i am testing a manganese and white slip    under other glazes (clear, shino ish) that have a runny/drippy manganese look .   pretty minimal exposure.   is this something i should worry about.  i never see other than in container and under a glaze and washing a brush.  and after its fired i understand its safe?


Caution big brother is watching.
The beige is blinding!!!!!!
The middle of the road is boring

The true sign of intelligence is not knowledge but imagination.
-Albert Einstein

#65 JBaymore

JBaymore

    Moderator

  • Moderators
  • 2,796 posts
  • LocationWilton, NH USA

Posted 23 November 2013 - 01:41 PM

so you sayin that dark bodies eg 266,  blackbird, barnard all contain dangers with manganese exposure

 

Since the suppliers generally will not share what is actually in their bodies, it is impossible to say for sure.  But some appear (if you know "what causes what" in ceramics) to contain such materials.  If so "yes".

 

Note (as I mentioned elsewhere in anotehr recent thread) those ASTM "non-toxic labels on most clay boxes (and the info in many MSDSs) apply only to the clay (or glaze) being certified in the WET state.  Hard to inhale 25 pounds of plastic clay ;) .

 

Evaluating all of the H+S stuff depends on your overall potential exposures, and that "look see" has to include the exposures you get from all of the other sources in your life. I spend a bunch of time on this stuff in my ceramic chemistry courses.  If you are a hobbiest, and use a total of 100 pounds of wet clay a year......  your situation is very different from a pro that is using 10,000 pounds of clay a year.  A peson doing "colored clay" (neriage/nerikomi) kinds of work is using clays that contain lots of colorants.... but they are usually working in a very slow process.... and thereby even if full time........ are not processing the huge amounts of clay per day/week/month that a thrower might.  If you are a ceramist that is not exposed to silica dust from any other sources, that is different from if you are ALSO an off-road motorcyclist that is breathing dust all the time.  And so on.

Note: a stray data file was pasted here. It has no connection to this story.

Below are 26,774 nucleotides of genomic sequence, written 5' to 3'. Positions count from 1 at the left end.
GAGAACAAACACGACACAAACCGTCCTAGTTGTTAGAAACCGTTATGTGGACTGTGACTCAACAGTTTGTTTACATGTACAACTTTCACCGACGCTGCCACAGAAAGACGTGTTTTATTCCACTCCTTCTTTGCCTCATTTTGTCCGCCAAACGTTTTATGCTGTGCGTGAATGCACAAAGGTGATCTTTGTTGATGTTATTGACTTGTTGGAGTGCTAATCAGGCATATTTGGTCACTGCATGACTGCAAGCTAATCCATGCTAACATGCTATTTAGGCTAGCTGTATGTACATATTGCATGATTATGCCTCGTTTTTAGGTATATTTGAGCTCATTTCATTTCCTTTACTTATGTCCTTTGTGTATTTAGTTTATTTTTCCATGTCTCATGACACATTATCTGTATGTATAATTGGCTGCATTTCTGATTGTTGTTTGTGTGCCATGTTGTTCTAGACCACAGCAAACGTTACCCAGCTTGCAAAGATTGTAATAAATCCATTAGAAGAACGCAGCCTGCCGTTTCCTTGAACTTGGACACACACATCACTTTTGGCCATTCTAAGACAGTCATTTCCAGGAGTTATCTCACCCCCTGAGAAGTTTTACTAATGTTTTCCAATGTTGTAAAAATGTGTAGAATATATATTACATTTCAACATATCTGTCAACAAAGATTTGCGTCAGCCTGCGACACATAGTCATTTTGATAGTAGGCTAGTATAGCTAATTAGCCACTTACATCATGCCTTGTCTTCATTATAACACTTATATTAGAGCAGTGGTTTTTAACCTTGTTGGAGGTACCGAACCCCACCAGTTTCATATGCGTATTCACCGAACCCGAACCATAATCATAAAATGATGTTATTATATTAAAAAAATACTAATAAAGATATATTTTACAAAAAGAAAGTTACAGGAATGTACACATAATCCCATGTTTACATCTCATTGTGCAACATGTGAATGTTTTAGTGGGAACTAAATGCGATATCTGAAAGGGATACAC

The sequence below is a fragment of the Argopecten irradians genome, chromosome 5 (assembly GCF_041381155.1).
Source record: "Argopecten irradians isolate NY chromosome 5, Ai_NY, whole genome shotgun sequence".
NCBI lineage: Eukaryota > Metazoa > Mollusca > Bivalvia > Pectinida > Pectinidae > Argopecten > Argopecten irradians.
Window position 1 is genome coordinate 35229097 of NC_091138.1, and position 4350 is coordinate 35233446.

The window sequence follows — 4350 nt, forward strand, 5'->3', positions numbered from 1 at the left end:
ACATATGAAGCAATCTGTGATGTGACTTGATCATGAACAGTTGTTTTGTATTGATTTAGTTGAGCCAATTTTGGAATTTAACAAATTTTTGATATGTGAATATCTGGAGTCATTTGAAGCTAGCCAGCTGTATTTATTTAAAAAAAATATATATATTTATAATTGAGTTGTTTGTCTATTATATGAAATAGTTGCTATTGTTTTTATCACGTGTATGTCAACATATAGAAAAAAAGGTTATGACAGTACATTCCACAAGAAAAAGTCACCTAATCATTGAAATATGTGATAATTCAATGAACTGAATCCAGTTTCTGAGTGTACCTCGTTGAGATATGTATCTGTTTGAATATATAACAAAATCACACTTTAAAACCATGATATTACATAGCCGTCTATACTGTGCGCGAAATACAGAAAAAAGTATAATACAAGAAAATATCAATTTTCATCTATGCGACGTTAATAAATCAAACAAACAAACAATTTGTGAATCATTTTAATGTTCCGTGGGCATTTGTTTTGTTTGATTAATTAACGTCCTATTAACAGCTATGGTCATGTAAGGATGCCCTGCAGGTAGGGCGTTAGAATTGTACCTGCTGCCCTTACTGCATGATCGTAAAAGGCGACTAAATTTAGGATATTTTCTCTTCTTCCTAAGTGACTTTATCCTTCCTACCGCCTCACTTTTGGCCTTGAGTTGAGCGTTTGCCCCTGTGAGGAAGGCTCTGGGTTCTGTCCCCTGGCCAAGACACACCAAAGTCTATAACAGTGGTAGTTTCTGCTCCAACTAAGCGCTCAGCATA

To shift toward the gray / black tones in bodies, the usual selection is a manganese bearing compound.  High iron will only get you so dark ..... and it tends toward the reddish/brownish tranges of color.  Look at earthenwares... for example... high iron bodies.

 

Cobalt compounds are not as innocous as most potters seem to think they are.  I don't know why,...... maybe because they make a "pretty blue" :P .  Check out the H+S info and stuff like MSDSs and the PELs/TLVs for cobalt compounds.

 

Awareness is the improtant part here, not "panic" :) .  If you know about what you are handling, you can take appropriate precautions and make appropriate informed decisions.

 

best,

 

...........................john


John Baymore
Immediate Past President; Potters Council
Professor of Ceramics; New Hampshire Insitute of Art

http://www.JohnBaymore.com

#66 jrgpots

jrgpots

    The hands can express the soul

  • Members
  • PipPipPip
  • 450 posts
  • LocationHurricane, Utah

Posted 24 November 2013 - 10:54 PM

so you sayin that dark bodies eg 266,  blackbird, barnard all contain dangers with manganese exposure
 
is the albany/ alberta slip a safer  "dark"  agent